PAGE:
Google's Fake Reviews, Travel Is Back, Digital Ads' Trust Gap

Google's Fake Reviews, Travel Is Back, Digital Ads' Trust Gap

Fake Review Economy Is Booming

Google is the dominant local reviews platform. It also dominates the world of fake reviews. A new investigation by the CBC discusses the problem and the fake reviews economy, which appears to be flourishing despite Google's self-reported diligence against it. In 2020, Google said it "blocked or removed 55 million policy-violating reviews and nearly 3 million fake Business Profiles," 20 million less than in 2019 according to the company. The problem is also rampant on Amazon. Fake reviews exist on virtual every major local platform – because there's a lot at stake: rankings and sales. But among the major local-review sites, it's most acute on Google, which has many more fake reviews than Tripadvisor, Facebook and Yelp. A recent Uberall consumer survey found that 67% of consumers now think fake reviews are a growing or major problem.

Our take:

  • The "trust gap" story below discusses how digital media are less trusted than traditional media. Fraud is one reason.
  • A neutered FTC has signaled a coming crackdown on review fraud.
  • The platforms and Google in particular have an obligation to do much more to clean up review spam and make takedowns easier.

Travel Is Back Baby

Buoyed by vaccinations, the travel recovery is accelerating. While airport volume hasn't quite returned to pre-2020 levels, it's way up compared to last year. And the number of people comfortable getting on planes has nearly doubled vs. April, although the car is still viewed as the safest transportation according to a recent Harris Poll. Hotel bookings are up. And people are planning more ambitious trips for summer than just a few months ago. An Expedia survey found that Americans intend to spend an average of $3,444 on their "next trip," while Millennials will spend $5,462. This is partly pent-up demand and partly the fact that many people saved a lot of money in 2020.  

Source: OAAA-Harris Poll (April, 2021), n=1,000 US adults

Our take:

  • In 2020 travel and tourism lost more than $4 trillion globally. Travel and associated industries are responsible for 10.4% of GDP worldwide.
  • Roughly 330 million jobs in 2019 were dependent on travel; 62 million of those were lost in 2020.
  • The return of travel is good news for industries like restaurants as well. But it all depends on vaccination rates and keeping the variants at bay.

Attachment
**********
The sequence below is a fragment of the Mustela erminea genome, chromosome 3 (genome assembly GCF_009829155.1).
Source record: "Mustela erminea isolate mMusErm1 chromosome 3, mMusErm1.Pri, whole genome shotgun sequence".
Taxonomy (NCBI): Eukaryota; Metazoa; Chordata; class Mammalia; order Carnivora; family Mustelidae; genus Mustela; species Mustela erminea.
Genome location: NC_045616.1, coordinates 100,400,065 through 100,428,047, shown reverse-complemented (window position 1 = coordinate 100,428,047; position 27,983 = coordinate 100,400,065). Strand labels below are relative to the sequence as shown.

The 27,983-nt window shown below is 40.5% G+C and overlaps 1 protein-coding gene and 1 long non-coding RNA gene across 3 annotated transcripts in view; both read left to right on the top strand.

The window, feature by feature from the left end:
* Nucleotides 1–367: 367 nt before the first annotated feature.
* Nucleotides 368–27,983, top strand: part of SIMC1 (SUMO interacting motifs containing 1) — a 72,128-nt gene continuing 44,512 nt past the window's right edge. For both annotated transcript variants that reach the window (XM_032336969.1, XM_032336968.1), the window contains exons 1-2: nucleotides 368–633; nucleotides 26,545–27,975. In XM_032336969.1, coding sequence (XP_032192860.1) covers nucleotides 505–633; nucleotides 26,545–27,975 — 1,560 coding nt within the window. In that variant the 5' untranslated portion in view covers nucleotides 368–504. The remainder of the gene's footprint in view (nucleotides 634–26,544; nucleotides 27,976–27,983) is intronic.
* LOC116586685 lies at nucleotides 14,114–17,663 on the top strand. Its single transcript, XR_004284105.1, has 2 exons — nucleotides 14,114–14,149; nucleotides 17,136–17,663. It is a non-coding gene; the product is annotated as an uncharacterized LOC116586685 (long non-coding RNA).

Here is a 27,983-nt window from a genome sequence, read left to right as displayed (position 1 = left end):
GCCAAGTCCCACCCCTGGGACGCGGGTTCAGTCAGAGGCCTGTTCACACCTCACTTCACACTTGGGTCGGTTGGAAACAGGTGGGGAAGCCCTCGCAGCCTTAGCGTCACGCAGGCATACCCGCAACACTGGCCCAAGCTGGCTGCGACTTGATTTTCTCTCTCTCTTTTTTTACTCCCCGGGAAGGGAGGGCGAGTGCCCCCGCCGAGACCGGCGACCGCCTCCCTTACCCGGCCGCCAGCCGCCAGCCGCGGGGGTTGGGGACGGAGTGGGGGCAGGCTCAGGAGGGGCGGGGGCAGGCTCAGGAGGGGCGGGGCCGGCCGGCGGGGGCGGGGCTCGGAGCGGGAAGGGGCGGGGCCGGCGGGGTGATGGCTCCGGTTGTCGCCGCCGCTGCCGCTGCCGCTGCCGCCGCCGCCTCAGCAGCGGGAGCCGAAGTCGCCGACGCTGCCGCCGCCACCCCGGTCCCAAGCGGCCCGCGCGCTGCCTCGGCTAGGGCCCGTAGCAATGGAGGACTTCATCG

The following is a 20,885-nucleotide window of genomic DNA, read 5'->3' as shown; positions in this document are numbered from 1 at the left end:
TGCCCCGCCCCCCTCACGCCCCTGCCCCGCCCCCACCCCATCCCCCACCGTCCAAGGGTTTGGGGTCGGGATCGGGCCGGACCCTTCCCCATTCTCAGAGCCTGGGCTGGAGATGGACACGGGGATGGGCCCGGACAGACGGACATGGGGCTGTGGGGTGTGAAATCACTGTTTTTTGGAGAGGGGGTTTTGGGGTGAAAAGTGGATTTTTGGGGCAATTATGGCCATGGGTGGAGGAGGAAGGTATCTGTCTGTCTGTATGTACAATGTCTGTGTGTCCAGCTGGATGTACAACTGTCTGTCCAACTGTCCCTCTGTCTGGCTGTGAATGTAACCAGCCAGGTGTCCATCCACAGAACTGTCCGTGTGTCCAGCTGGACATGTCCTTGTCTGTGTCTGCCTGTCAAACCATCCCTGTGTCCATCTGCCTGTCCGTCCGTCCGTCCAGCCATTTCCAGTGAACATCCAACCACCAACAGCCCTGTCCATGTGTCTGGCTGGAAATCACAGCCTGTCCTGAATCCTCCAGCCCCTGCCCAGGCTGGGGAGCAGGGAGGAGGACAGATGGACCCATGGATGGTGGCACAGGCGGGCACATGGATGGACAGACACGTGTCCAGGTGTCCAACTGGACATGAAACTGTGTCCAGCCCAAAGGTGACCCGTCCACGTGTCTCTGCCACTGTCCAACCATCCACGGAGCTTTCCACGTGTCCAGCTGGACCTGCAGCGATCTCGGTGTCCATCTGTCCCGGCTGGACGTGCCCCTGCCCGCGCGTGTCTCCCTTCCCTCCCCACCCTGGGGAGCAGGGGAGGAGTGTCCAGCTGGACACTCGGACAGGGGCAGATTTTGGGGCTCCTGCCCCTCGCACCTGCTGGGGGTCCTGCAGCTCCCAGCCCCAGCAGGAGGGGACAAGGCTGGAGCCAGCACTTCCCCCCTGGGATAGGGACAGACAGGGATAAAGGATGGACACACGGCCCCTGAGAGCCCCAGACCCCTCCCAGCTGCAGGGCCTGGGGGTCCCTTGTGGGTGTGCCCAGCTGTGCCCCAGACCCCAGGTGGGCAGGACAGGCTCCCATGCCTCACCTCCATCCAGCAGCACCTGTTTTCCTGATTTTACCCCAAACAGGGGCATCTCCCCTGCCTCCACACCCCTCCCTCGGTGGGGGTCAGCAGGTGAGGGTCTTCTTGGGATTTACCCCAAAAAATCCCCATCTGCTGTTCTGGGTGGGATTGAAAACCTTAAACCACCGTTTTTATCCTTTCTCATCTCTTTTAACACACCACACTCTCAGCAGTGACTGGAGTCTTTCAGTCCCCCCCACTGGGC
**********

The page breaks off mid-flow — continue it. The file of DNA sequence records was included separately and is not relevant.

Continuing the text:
Traditional vs. Digital Ads: The Trust Gap

Traditional media have long been losing ad revenue to digital. But it accelerated during COVID. This is partly based on consumer time spent with digital, which exceeds traditional media. The only problem: consumers don't trust digital media channels or ads as much as traditional media. That's according to a YouGov survey of adults in the US, UK and other international markets. TV is the most trusted advertising channel in the US, followed by print and radio. Paid search is the most trusted digital channel. Social media is least trusted.

Source: eMarketer, IAB, YouGov (2021)

Our take:

  • What we have is widespread (and growing) consumer usage of digital media, but without trust – or perhaps increasing distrust.
  • It's analogous to the Facebook paradox: user trust is declining but few people are quitting and its audience engagement is stable.  
  • The platforms are aware and trying to build trust (e.g., Google's privacy/security announcements at I/O). But they can do much more.

Short Takes

  • Google's 80-acre new "mega-campus" wins city approval.
  • MailChimp adds online booking to platform.
  • Oregon's self-enforcement mask policy a "disaster."
  • Closing stores hurt Nordstrom Q1 revenues.
  • Rising AirBnB fees driving guests back to traditional hotels.
  • Google to develop healthcare algorithms using HCA patient records.
  • Twitter placing more emphasis on e-commerce going forward.
  • French social app Yubo will monetize entirely through commerce.
  • Amazon buying MGM for nearly $9B – to support Prime.
  • Antitrust: D.C. AG sues Amazon for manipulating seller prices.
  • Restaurant site/marketing platform Popmenu valued at $525M.
  • Local restaurant-focused SpotOn raises $125M more.
  • Google partners with HelloAlice to reach its 100K SMB audience.
  • Facebook Marketplace (classifieds) faces EU antitrust probe.

Listen to our latest podcast.

How can we make this better? Email us with suggestions and recommendations.